Did you claim every tax break that you were entitled to when you filed your 2009 federal tax return this year? There are so many new tax breaks that it would have been easy to miss a few. But you can set things right by filing an amended tax return now, which could put more money in your pocket in a matter of months.
Making Work Pay credit. Many taxpayers were confused by the new form used to claim the Making Work Pay credit -- a 6.2% payroll tax credit worth up to $400 for individuals and $800 for married couples. (The credit is phased out for those with high income, starting at $75,000 for single taxpayers and $150,000 for couples filing a joint return.)
Although most employees received the benefit of the credit throughout the year in the form of lower tax withholding, you had to file Schedule M to claim the credit and adjust your tax bill accordingly. But millions of people who should have filed one didn't. The IRS tried to catch the error and adjust the returns to reflect the credit, reducing the final tax bill. (You would have received a notice from the IRS if it did.) Review your 2009 tax return and, if you didn't claim the credit but are eligible for it, amend your return.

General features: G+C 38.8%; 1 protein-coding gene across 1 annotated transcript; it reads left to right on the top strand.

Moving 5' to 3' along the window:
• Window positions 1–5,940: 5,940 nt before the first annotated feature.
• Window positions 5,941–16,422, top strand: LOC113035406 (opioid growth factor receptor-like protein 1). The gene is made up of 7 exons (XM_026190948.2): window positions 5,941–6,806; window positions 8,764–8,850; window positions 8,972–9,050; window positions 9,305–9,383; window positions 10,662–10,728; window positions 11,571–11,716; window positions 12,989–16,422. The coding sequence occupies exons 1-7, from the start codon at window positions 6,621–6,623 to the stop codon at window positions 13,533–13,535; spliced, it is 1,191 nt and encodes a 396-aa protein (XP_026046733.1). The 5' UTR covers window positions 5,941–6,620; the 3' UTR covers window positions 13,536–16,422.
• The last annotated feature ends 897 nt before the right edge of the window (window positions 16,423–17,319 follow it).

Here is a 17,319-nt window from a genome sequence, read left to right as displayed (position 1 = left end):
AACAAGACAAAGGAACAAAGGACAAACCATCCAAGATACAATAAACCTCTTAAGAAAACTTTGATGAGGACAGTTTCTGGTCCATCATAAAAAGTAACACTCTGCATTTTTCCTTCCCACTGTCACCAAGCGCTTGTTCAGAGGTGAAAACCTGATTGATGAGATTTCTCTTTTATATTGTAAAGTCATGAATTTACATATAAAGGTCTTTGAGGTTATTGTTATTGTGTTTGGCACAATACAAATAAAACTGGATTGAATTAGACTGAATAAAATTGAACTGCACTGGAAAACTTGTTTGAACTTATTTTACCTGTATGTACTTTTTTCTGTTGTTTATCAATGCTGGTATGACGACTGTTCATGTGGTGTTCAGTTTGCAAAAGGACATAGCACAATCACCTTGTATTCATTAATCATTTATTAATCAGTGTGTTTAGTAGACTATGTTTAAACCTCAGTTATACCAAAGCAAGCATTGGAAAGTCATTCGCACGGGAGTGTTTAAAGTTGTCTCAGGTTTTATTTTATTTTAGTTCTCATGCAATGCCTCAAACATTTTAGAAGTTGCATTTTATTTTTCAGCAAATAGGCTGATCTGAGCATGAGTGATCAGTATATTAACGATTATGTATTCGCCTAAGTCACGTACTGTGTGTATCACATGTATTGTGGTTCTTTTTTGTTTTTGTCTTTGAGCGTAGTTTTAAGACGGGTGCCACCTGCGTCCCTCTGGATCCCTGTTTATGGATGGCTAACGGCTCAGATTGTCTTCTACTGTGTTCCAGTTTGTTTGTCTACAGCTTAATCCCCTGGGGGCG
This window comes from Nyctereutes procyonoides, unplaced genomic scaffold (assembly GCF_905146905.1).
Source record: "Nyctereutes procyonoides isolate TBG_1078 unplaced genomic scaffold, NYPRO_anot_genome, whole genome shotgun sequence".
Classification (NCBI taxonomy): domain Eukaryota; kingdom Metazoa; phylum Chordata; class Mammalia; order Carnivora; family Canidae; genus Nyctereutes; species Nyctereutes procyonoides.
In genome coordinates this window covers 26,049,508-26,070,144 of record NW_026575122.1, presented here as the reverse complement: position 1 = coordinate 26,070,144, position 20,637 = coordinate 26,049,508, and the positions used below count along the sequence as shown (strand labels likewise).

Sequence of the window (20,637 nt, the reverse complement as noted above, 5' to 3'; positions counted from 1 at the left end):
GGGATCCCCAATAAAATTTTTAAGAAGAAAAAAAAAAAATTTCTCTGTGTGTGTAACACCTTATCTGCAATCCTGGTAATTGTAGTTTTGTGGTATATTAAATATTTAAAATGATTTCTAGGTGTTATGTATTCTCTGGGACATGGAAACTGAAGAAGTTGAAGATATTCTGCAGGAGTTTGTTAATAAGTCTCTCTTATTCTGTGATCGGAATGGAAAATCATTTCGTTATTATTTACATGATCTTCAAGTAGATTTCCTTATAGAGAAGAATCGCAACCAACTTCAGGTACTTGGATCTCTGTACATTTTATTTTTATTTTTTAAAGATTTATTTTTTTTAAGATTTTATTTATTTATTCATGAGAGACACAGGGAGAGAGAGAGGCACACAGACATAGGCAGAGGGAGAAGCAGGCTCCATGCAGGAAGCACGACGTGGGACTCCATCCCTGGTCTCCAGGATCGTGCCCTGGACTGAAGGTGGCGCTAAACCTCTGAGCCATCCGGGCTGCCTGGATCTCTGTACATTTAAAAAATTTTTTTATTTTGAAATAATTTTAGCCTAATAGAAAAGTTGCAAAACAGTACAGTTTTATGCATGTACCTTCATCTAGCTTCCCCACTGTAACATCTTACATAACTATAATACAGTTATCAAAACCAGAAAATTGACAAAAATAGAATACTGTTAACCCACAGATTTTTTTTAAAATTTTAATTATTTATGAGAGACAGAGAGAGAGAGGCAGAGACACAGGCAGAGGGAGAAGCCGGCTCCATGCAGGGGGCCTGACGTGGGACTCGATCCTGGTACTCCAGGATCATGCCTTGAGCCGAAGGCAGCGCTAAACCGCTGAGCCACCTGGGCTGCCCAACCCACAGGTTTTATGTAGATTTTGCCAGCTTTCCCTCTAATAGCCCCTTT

Breaks for non-itemizers. Another new form -- Schedule L -- also caused some confusion. Taxpayers who didn't itemize their deductions could use this form to claim an enhanced standard deduction for net disaster losses, sales or excise tax paid on the purchase of a new car after February 16, 2009, and a property-tax deduction of up to $500 ($1,000 for married couples filing jointly). If you missed one of those tax breaks, file an amended return.
Home buyer's credit. Another case in which you may want to file an amended return: You bought a house this year and qualify for either the $8,000 first-time home buyer's credit or the $6,500 credit for longtime owners who bought another principal residence. But you don't have to wait until you file your 2010 tax return. Special rules allow you to claim it on your 2009 return as long as you signed a binding contract before May 1, 2010, and closed on the home before Sept. 30. You'll also have to file Form 5405, "First-Time Homebuyer Credit and Repayment of the Credit," and include a copy of your settlement sheet when you file your amended return.
Education breaks. If you paid college tuition and related expenses in 2009, you had several tax breaks to choose from to offset some of those costs. Did you pick the best one for your situation? For most people, the American Opportunity Credit, worth up to $2,500 per student, was the logical choice. But if you had a freshman or sophomore who attended school in one of the seven midwestern states that were declared federal disaster areas, you might be eligible for an enhanced Hope credit worth up to $3,600 (but lower income-eligibility limits apply).